Teaching Tip: If you can show the Infographic the “Lifetime Cost of Pets,” you can begin this discussion by asking which students have, or are considering, adopting a pet. Then ask everyone in class to write down a guess as to what they think the lifetime cost of fish, a rabbit, a cat, and a dog might be. From there, show the Infographic and let the class discussion begin.
If you’re in college now, chances are that you either have a pet or you’re going to get one. After all, pets are comforting, and you’re away from home. And let’s face it, you can probably get one pretty cheap.
There’s no question pets are great, but they come with a lifetime commitment as well as with some serious financial responsibilities. If you’re like most people, it’s pretty hard towrap your head around the idea of a lifetime commitment let alone to look at a cute little puppy or kitty and see future financial responsibilities. So what are those financial responsibilities? If it’s a horse, according to the New York Times article “Animal Lovers, Beware of Ownership Costs,” you are looking at about $42,000 per year, and it doesn’t matter if you paid $500 or $1 million for the horse. But most students don’t go for a horse, they generally bring home dogs or cats, and on occasion they’ll go for a bird or a tank of fish. As we learned in Personal Finance Turning Money into Wealth, Principle 6: Waste Not, Want Not – Smart-Spending Matters, you really shouldn’t be buying something, or adopting a pet, when you don’t know the true cost.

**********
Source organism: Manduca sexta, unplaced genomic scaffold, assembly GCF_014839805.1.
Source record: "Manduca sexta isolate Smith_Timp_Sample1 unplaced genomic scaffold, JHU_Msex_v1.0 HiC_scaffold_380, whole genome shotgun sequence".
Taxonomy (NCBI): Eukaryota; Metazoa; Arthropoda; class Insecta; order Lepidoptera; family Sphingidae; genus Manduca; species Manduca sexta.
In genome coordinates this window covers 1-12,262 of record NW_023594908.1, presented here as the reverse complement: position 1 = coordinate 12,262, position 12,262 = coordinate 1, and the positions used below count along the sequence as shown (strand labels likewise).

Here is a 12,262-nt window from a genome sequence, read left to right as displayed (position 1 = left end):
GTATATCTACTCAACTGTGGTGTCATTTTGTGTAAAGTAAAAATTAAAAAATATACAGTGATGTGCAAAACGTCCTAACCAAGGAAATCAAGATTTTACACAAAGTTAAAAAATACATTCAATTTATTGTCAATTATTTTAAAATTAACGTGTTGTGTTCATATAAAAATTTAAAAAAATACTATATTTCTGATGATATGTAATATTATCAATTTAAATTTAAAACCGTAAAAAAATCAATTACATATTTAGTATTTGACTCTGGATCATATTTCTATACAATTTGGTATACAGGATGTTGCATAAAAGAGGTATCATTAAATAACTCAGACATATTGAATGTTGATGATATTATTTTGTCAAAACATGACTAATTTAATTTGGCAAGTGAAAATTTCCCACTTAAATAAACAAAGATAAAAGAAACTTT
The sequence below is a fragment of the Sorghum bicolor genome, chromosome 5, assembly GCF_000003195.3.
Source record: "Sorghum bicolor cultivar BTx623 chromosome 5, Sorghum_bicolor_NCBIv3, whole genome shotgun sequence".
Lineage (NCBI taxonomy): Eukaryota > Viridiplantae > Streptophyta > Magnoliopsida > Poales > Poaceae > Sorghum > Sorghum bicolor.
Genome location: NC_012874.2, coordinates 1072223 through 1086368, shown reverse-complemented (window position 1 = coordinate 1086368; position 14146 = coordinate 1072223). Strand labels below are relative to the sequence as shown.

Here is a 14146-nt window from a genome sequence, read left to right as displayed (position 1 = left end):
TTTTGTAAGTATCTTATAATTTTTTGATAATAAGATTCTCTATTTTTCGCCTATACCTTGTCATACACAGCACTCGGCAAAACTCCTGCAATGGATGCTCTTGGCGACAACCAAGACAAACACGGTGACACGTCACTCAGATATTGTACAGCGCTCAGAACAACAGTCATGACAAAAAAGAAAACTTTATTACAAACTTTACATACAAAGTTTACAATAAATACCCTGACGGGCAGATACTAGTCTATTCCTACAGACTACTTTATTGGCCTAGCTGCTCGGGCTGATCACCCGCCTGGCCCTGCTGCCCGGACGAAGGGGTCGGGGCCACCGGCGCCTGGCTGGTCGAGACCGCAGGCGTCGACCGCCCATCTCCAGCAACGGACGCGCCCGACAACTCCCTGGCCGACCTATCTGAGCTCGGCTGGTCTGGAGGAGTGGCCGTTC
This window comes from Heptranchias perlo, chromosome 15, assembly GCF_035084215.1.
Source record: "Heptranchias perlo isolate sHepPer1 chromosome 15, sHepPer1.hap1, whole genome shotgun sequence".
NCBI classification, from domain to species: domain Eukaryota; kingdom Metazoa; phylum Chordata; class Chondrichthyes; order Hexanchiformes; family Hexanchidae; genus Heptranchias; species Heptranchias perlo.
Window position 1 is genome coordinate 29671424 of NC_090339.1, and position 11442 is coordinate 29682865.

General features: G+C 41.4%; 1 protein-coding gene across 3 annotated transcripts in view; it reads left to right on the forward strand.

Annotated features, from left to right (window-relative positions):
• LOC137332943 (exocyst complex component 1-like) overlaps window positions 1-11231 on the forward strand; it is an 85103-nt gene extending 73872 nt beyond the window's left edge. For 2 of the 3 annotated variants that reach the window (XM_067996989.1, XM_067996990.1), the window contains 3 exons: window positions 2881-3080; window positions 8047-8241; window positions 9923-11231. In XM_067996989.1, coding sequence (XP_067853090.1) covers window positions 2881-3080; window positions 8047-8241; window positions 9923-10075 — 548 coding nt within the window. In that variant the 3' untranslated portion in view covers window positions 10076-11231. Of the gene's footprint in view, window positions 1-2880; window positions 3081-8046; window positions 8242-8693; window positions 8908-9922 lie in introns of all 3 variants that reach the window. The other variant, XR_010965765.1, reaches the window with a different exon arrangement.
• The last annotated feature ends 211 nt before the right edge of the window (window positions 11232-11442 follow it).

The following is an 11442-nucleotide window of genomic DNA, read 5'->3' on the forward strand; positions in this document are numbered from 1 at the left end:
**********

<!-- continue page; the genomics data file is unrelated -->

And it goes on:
The ASCPA provides a financial breakdown of the annual costs of caring for a variety of pets at its Pet Care Costs website. In addition, Mint.com, using data from the ASCPA, has put together a great Infographic on the “Lifetime Cost of Pets.”
- Have you ever adopted a pet, if so what kind, and in the process of choosing your pet did you give consideration to the cost of pet ownership?
- What do you think the lifetime costs of a cat are? How about a dog?